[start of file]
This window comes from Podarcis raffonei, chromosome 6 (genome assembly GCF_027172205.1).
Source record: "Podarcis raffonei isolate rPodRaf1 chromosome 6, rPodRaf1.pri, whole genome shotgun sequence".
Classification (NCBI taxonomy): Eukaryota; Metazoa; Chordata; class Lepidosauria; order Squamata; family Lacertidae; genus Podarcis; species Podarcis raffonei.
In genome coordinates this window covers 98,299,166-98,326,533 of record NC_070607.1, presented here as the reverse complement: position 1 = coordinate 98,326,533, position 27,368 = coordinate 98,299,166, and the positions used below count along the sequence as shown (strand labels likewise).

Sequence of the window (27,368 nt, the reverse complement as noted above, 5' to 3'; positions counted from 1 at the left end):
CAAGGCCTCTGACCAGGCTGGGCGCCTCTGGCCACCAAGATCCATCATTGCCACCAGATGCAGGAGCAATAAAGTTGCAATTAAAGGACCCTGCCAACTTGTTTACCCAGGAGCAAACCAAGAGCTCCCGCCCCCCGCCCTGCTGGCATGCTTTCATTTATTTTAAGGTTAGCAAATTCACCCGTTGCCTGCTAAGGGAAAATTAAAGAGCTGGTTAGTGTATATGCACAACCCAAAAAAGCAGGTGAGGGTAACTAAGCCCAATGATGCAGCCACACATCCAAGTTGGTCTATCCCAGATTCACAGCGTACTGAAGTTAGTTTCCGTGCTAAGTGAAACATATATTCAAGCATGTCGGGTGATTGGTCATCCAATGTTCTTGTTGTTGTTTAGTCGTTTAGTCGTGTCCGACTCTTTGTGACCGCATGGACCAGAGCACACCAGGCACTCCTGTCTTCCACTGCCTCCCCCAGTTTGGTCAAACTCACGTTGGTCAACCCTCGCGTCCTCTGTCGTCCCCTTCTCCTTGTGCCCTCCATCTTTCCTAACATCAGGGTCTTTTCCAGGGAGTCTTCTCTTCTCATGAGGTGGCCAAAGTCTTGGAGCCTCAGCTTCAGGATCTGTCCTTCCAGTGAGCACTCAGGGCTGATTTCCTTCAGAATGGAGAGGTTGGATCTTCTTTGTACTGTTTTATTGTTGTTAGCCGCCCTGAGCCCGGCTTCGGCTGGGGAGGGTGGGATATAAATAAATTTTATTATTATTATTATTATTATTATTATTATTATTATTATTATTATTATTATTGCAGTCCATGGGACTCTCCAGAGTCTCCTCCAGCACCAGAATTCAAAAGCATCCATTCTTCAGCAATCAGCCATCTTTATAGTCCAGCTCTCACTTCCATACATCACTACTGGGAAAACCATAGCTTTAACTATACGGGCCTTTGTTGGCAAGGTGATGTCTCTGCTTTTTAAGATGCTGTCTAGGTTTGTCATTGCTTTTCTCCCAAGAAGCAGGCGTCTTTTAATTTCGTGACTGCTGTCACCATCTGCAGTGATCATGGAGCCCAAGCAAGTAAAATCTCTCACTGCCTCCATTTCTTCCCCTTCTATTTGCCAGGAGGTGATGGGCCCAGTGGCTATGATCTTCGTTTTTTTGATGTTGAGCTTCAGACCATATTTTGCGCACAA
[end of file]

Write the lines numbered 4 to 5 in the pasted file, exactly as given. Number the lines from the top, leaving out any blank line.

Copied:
In genome coordinates this window covers 98,299,166-98,326,533 of record NC_070607.1, presented here as the reverse complement: position 1 = coordinate 98,326,533, position 27,368 = coordinate 98,299,166, and the positions used below count along the sequence as shown (strand labels likewise).

Sequence of the window (27,368 nt, the reverse complement as noted above, 5' to 3'; positions counted from 1 at the left end):